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Standard in Federal Buildings and Airplanes
WASHINGTON, DC- In his recent radio address to the nation, President Clinton encouraged the increased use of automated external defibrillators (AEDs) in federal buildings and commercial airplanes. The President stressed the key to survival for many heart attack victims is the speed of response. About the size of a laptop computer and, therefore, very mobile, AEDs are relatively easy to use. Someone with moderate training follows the AED's voice commands and delivers a shock if necessary. AEDs are showing up in police and fire departments, hotels, airports, and other public places.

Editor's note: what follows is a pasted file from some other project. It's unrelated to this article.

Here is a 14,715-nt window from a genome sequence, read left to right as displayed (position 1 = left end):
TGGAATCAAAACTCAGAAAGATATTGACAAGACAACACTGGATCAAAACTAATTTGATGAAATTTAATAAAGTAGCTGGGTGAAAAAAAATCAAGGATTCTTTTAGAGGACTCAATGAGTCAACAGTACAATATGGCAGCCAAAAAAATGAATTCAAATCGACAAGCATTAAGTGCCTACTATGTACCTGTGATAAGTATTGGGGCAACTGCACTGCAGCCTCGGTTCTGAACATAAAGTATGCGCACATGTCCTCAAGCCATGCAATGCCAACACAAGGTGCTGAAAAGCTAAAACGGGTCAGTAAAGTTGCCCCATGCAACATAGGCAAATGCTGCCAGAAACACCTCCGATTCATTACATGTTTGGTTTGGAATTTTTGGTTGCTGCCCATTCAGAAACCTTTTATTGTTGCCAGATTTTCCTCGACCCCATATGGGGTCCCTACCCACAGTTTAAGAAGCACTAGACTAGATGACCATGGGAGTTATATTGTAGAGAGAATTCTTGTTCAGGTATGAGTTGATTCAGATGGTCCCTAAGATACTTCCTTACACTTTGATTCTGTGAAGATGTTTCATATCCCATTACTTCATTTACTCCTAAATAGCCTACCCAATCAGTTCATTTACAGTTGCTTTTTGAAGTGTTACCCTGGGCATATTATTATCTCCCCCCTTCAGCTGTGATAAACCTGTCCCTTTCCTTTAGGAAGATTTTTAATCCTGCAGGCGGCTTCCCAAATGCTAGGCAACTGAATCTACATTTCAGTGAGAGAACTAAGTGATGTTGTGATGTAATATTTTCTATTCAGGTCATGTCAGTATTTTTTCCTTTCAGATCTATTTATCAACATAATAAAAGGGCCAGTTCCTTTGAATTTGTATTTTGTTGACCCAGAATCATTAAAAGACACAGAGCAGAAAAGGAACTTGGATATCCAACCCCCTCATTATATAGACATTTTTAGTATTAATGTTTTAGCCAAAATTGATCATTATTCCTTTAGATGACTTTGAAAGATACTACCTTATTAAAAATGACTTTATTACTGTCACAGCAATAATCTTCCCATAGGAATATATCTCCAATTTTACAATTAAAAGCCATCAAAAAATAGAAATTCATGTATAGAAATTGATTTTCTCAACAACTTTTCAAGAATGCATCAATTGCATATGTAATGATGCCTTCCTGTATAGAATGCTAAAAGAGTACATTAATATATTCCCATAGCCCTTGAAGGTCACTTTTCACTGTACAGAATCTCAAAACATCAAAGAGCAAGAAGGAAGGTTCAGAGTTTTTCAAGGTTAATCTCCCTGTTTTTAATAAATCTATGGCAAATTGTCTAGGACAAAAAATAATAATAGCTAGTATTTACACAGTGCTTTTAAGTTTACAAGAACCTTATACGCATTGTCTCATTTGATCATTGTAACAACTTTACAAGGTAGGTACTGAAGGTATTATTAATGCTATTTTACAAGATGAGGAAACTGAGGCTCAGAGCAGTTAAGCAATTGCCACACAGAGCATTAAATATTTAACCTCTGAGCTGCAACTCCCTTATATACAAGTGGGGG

Clinton announced three ways he hopes to increase the access to AEDs by US citizens. He asked the Department of Health and Human Services and the General Services Administration to develop guidelines to equip all federal buildings with AEDs. Additionally, he is proposing that all commercial airplanes with at least one flight attendant carry an AED in their in-flight medical kit. Lastly, he is working with Congress to pass legislation that would "grant legal immunity to good Samaritans who use them [AEDs], whether in public or private buildings."